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Ban on Evictions Gets a Further (Short Notice) Extension11th January 2021 Commercial Litigation
Back in November the government brought into effect a ban on County Court Bailiffs and High Court Enforcement Officers (Sheriffs) enforcing possession orders. I have said more about this and how it came to be here. That ban was due to end on 11 January 2021 which would have meant that any landlord with a valid possession order could have applied to have it executed.
In what is becoming a tediously familiar pattern the government said almost nothing about what was going to happen on 11 January, despite numerous parties making clear that they had to consider the longer term basis for the PRS during Covid. They then, continuing the pattern, at the last minute extended the ban on 8 January, with some small modifications, until 21 February 2021.
In general terms then, it is not possible to enforce a possession order obtained against a residential occupier. The courts will, albeit with restrictions, hear the case once the rather longer notice periods that have been put in place run out but you will not be able to enforce the possession order if the occupier then refuses to leave.
There are some exceptions however. Possession orders for Housing Act 1988 tenancies obtained for anti-social behaviour or where a tenant has given false references can be enforced. As a more substantial change from the previous position, any possession order obtained where the rent arrears is equivalent to, or more than, six months’ rent is also enforceable. Under the previous version of the ban, this only applied if the arrears had been accumulated before 23 March 2020 and it had to be nine months’ rent. I suspect this might have something to do with the fact that the government had been threatened with judicial review over the rather odd position on arrears before and if it had continued in this version of the ban that case might have proceeded. Squatters can also be removed.
However, the exceptions only extend to Housing Act 1988 tenancies, as well as covering the similar possession grounds under the Rent Act 1977 and for social tenancies. However, residential licences and residential tenancies outside the Housing Act 1988 are not covered at all and these tenant cannot have a possession order enforced against them. This is a continuation of the perverse exemption for these classes of occupiers who have traditionally been afforded less protection by the law. Whether the lack of exemptions for them is an oversight or a deliberate policy decision is unclear.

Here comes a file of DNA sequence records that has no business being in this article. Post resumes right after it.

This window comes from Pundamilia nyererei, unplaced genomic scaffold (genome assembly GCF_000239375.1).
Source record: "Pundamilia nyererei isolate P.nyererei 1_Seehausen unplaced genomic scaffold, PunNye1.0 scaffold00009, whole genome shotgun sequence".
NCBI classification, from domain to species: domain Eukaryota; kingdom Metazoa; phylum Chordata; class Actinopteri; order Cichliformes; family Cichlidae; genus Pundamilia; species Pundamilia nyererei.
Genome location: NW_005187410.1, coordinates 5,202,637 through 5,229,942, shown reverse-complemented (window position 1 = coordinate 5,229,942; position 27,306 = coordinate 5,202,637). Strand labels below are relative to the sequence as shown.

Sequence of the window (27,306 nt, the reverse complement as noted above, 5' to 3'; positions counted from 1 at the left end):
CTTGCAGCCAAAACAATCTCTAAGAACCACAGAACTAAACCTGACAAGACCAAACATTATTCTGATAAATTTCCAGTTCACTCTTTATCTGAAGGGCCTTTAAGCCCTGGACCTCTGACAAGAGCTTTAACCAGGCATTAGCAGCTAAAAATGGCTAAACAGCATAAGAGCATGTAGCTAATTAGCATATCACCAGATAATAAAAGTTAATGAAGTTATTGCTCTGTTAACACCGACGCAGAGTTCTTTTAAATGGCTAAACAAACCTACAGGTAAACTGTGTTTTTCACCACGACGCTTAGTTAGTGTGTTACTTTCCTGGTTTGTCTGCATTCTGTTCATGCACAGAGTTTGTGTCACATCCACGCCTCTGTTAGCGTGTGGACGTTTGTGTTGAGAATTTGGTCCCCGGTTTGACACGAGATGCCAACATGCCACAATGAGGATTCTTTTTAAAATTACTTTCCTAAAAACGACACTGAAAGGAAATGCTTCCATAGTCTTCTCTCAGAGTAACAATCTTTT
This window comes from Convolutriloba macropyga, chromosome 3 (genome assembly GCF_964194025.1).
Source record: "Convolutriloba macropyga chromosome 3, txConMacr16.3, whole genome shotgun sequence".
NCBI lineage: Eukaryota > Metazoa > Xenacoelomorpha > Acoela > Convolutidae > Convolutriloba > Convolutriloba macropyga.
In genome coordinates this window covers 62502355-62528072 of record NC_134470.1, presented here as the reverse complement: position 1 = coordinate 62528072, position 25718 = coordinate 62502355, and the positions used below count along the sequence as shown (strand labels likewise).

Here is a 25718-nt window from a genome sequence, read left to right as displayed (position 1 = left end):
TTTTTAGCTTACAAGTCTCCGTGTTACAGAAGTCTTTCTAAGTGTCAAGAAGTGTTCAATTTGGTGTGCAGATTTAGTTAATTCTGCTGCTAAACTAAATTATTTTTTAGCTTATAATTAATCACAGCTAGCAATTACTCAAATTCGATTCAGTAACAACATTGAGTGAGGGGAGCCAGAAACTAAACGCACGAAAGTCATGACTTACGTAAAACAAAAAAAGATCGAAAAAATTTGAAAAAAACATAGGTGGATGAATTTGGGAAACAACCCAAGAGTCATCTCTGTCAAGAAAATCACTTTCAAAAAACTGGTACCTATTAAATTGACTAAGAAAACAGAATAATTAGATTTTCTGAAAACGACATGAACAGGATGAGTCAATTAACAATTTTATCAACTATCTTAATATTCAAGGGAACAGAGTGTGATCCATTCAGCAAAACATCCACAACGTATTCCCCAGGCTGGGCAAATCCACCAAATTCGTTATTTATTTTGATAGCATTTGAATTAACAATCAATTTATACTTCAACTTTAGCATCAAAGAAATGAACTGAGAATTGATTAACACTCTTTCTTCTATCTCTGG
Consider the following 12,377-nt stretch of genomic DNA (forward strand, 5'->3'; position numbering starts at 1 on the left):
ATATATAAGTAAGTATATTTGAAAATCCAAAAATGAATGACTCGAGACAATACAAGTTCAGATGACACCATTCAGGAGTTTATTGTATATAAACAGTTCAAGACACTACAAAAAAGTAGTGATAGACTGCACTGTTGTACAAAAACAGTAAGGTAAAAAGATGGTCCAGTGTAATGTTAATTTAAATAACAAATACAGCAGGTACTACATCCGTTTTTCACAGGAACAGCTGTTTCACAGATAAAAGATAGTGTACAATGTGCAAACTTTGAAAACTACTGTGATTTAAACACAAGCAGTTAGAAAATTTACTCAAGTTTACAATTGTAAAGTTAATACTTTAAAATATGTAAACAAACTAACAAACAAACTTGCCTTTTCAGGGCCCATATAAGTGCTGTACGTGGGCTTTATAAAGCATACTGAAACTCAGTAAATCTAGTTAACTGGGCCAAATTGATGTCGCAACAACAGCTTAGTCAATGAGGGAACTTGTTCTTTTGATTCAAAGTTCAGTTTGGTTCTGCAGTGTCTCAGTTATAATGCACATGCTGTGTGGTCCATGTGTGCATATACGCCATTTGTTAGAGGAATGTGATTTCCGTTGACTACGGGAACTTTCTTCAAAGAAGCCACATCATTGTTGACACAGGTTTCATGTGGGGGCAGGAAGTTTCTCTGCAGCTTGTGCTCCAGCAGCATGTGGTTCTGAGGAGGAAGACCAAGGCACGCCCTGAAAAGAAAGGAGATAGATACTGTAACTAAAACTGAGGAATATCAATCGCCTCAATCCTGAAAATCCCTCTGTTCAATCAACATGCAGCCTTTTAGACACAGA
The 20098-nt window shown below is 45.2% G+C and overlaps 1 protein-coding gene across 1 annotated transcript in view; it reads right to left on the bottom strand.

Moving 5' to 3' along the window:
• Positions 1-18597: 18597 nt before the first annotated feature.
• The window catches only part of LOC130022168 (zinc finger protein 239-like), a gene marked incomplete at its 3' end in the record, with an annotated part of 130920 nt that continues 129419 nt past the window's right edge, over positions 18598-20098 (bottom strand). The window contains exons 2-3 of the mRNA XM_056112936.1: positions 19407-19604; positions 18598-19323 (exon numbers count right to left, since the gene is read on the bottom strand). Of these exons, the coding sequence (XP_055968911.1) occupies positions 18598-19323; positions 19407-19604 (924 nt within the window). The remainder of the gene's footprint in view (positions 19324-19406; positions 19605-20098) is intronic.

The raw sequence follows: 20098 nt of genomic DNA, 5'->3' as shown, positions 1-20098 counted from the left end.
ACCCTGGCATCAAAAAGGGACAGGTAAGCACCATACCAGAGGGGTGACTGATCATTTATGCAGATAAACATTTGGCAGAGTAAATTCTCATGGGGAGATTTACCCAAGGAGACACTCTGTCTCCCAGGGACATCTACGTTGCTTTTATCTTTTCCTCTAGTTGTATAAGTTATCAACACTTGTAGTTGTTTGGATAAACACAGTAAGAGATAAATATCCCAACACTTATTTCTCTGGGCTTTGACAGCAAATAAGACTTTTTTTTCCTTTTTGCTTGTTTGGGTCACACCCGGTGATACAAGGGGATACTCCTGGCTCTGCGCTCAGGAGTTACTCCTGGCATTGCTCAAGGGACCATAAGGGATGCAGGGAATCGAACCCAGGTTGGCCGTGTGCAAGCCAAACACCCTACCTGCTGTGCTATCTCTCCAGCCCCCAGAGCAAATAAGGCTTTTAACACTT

In summary then, this means that landlords can go to court, subject to the longer notice periods and the longer-winded possession process but will only be able to enforce possession orders in the most egregious cases.
This is a decision which will not please many people. There will be some relief for landlords with substantial rent arrears who might have despaired of ever repossessing their properties. However, many landlords will continue to be in limbo. Tenants are not much better off. They have little idea as to what protection they will have in February, if any, and their position come March is potentially very precarious as the longer notice periods and new court processes are supposed to end then. No doubt these will be extended but, again, probably at the last minute and with random alterations. Undoubtedly a degree of flexibility is necessary in dealing with Covid-19 but there is flexibility and there is stoking uncertainty. The current approach seems rather more of the latter.